Before he left on this mission of vital importance, the Synagogue of the Spanish and Portuguese Jews (the Bevis Marks Synagogue) in London where Montefiore was a participating member, prepared a special prayer that was read during services by the congregation to beseech the heavens for his success. With the prayers of his community to strengthen him, Montefiore and his wife set out on their journey with the knowledge that they were to face many tough battles ahead.
Upon his arrival in the Italian capital city, Montefiore had several of his contacts reach out to the pope on his behalf in an attempt to receive an audience with him. As the days dragged on into weeks, he began to understand that this mission was not going to be a success. Several weeks after his arrival in Rome, Montefiore finally received a response to his inquiry for a papal audience: “To my sincere disappointment,” wrote his contact, “I am informed that the pope would not receive you. His Holiness could not permit any discussion of the Mortara case, it being a closed question.”
In place of a meeting with the Pope, Montefiore was granted an audience with the Cardinal Secretary of State, who, after hearing the pleas of Montefiore, cynically suggested that at the age of 18, the Mortara boy would be given a choice on whether to remain in the Catholic Church or to return to his family but that until then, he would be raised and educated in accordnce with the Catholic faith. Despite what turned out to be a generally unproductive meeting, the Cardinal did agree to allow the Mortaras to visit their son.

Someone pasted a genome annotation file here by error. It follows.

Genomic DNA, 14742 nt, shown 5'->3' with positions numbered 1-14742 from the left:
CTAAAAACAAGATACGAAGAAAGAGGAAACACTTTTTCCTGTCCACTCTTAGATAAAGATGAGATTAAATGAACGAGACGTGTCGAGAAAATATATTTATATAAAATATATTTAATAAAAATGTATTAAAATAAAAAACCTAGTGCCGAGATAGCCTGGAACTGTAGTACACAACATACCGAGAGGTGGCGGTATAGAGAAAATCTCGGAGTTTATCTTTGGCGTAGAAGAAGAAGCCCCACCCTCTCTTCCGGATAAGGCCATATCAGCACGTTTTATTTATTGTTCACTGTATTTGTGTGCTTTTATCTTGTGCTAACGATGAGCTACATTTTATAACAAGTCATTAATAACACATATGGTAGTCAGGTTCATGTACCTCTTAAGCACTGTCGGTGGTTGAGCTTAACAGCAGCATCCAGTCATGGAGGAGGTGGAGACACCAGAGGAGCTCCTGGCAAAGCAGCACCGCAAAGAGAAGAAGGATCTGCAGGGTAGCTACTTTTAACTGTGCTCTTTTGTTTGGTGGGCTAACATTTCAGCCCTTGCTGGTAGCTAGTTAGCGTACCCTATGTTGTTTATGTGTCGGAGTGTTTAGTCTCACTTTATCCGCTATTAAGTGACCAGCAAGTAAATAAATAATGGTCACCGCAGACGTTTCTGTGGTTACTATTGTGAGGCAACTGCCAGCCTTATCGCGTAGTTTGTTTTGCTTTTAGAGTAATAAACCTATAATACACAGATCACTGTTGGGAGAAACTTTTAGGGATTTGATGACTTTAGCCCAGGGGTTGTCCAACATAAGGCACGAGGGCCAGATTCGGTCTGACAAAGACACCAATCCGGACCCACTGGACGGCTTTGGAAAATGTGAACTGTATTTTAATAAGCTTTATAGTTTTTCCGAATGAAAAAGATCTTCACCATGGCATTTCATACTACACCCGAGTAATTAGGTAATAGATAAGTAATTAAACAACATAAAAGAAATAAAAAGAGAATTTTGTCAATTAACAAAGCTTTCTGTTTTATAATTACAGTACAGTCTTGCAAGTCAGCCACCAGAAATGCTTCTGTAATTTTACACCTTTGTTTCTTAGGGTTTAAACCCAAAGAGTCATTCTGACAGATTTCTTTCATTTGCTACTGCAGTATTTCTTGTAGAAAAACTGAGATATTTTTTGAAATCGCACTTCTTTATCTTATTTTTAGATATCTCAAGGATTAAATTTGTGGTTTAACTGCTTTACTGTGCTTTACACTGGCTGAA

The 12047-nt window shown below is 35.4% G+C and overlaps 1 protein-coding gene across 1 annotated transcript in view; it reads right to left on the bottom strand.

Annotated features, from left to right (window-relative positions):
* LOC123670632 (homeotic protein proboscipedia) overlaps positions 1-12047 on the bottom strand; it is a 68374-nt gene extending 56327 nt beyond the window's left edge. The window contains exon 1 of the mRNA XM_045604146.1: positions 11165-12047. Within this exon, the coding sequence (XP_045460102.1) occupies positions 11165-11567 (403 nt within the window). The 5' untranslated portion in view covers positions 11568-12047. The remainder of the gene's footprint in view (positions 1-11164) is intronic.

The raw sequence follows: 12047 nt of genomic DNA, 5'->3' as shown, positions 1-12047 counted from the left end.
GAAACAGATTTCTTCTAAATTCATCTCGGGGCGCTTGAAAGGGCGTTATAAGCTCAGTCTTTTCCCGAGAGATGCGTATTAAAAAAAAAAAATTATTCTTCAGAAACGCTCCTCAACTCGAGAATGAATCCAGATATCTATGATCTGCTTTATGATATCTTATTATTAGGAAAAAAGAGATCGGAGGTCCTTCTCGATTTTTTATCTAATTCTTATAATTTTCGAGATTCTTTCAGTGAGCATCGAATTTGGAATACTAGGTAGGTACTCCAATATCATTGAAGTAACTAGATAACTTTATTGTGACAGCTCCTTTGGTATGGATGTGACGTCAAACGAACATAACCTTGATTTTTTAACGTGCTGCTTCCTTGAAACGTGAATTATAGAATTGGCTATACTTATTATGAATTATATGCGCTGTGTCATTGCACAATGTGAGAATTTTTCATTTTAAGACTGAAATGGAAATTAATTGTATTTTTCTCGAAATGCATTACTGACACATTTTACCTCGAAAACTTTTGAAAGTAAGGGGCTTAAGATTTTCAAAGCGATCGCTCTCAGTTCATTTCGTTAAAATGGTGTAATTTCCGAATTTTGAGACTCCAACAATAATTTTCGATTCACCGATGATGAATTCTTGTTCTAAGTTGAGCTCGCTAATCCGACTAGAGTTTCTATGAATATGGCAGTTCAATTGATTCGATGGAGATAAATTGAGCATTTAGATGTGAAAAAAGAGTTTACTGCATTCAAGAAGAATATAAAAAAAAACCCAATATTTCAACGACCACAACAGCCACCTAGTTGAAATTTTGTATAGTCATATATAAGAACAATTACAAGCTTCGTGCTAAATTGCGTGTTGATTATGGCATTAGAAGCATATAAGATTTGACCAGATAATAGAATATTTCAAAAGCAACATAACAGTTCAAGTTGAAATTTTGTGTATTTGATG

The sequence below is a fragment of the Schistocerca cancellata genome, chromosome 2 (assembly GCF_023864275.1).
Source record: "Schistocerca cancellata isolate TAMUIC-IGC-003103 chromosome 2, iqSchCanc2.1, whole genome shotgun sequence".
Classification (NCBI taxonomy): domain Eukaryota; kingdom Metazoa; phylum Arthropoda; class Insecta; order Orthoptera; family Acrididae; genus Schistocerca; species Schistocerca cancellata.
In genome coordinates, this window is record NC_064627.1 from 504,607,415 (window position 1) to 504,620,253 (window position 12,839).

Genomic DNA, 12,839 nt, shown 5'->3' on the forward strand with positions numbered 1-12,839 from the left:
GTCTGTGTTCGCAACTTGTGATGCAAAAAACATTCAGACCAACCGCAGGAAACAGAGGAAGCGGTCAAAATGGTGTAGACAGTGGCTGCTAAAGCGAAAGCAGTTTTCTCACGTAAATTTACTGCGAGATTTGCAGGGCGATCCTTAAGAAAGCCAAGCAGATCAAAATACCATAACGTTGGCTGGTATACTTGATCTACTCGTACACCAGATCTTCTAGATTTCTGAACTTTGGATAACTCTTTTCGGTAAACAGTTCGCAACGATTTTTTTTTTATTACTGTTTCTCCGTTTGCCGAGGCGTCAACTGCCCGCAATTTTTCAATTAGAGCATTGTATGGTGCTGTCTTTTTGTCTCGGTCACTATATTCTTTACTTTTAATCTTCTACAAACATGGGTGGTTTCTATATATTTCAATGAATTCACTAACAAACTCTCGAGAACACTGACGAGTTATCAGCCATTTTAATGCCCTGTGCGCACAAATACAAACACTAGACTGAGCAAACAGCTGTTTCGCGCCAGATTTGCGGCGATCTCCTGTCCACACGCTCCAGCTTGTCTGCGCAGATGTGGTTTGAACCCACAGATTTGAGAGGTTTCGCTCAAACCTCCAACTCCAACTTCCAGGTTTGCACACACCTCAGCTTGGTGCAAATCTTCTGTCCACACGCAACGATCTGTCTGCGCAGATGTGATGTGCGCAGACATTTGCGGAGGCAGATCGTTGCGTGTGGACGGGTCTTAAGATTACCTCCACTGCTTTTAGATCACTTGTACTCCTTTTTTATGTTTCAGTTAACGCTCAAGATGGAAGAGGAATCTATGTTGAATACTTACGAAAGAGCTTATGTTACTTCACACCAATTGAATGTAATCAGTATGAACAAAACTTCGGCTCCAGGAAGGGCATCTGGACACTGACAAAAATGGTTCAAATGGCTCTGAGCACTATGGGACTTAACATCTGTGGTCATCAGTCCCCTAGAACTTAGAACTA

Conflicting narratives emerged as to what happened during the parental visits with Edgardo. According to one account, the child would desperately cling to his parents and cry that he wanted to return to his home. The other version of events claimed that the child was enlightened and emboldened by the spirit of redemption and was heartbroken that he could not convince his parents to convert and join his new way of life.
After weeks of effort, Sir Moses Montefiore left Rome and returned home having been unsuccessful in his attempts to meet with the pope. Edgardo Mortara remained unwaveringly in the custody of the Church despite the international attention and pressure imparted on the Vatican.
The Mortara family continued to advocate for the return of their son to no avail. Edgardo Mortara became a priest at the age of 21 having trained under the pope himself from childhood. He dedicated his life to the Church, traveling throughout Europe and preaching his religion, until his death in Belgium in 1940.
Special thanks to Karen Ettinger from the Education Department at the NLI for her assistance in writing this post. Click here to view the NLI Education website.
This post was written as part of Gesher L’Europa, the NLI’s initiative to connect with Europe and make our collections available to diverse audiences in Europe and beyond.
For additional information on Montefiore’s visit to Rome, read “Anglo-Jewry and the Mortara Case,” available in the National Library collection.